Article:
Lovecraftian naturalism

by Arran James

In considering ourselves, we think too much of ethics and sociology—too little of plain natural history. We should perceive that man’s period of historical existence, a period so short that his physical constitution has not been altered in the slightest degree, is insufficient to allow of any considerable mental change. The instincts that governed the Egyptians and the Assyrians of old, govern us as well; and as the ancients thought, grasped, struggled, and deceived, so shall we moderns continue to think, grasp, struggle, and deceive in our inmost hearts. Change is only superficial and apparent.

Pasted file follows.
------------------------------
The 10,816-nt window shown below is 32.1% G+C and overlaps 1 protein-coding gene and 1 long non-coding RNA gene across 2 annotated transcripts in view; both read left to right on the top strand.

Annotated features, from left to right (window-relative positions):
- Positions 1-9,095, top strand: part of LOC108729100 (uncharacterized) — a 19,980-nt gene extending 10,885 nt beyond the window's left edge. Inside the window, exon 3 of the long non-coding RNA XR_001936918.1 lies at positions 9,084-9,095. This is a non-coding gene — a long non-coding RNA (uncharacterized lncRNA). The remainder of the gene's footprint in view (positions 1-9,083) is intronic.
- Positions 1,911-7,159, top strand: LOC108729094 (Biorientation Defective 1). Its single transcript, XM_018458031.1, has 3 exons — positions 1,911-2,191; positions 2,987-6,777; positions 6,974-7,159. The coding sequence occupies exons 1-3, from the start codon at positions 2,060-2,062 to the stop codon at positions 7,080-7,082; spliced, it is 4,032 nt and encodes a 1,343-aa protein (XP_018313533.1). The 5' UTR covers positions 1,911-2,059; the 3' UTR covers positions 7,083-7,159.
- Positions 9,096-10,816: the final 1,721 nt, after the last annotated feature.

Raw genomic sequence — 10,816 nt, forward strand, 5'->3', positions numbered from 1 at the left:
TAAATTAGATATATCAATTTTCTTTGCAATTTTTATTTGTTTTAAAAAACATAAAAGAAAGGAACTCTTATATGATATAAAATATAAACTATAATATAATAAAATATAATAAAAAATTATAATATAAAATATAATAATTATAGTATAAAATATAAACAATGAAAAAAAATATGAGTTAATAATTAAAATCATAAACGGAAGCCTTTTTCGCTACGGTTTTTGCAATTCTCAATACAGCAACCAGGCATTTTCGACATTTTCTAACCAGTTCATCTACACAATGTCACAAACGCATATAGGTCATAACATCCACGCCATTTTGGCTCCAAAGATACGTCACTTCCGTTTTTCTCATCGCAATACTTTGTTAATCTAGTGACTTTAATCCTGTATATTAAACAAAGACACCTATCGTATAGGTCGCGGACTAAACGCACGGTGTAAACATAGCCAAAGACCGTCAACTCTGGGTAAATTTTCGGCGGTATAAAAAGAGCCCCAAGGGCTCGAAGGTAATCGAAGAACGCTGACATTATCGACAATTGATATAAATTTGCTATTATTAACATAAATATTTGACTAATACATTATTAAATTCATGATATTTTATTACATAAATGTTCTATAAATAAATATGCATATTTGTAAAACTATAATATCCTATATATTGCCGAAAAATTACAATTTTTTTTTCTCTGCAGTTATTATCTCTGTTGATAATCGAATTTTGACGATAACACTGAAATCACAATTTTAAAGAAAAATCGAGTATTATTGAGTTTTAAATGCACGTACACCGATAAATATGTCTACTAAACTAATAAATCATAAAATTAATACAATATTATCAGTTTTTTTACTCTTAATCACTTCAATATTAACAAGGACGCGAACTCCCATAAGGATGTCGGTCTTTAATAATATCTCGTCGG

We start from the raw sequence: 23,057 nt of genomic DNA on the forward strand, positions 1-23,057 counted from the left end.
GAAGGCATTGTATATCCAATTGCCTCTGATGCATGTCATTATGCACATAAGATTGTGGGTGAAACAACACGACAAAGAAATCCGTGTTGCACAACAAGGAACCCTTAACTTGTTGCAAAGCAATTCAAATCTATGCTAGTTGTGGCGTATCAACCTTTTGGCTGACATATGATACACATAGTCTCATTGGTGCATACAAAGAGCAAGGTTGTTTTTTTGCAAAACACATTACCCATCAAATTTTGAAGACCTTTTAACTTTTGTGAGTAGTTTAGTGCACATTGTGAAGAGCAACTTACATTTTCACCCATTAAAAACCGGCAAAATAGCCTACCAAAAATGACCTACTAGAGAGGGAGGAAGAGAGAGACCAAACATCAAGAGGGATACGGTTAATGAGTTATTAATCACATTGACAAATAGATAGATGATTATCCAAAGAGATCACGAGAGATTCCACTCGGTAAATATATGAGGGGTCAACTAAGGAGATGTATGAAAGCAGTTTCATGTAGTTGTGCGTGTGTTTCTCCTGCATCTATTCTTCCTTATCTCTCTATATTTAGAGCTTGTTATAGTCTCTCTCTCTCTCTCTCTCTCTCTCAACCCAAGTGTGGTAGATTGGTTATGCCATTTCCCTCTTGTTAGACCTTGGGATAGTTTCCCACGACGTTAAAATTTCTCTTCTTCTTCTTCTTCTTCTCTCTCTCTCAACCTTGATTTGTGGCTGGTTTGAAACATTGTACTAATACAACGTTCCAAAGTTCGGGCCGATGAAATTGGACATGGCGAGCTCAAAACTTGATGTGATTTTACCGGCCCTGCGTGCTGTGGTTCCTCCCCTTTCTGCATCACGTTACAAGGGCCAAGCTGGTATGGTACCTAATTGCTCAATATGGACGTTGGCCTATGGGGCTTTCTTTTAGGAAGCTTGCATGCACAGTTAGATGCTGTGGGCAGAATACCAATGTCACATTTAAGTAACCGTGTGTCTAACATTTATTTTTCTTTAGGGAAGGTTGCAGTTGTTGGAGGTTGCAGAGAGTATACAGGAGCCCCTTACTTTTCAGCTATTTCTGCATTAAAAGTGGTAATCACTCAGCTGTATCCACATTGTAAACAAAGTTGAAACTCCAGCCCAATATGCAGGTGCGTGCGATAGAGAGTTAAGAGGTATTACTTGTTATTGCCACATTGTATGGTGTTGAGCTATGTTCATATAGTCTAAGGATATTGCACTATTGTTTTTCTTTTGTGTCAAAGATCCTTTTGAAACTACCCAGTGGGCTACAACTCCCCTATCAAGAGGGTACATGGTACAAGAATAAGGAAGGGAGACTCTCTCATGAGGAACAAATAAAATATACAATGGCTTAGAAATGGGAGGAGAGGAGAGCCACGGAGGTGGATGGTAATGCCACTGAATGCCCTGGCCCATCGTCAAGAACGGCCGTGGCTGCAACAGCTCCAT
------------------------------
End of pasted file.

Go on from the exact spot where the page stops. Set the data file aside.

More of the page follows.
– H.P Lovecraft, ‘At the root’.

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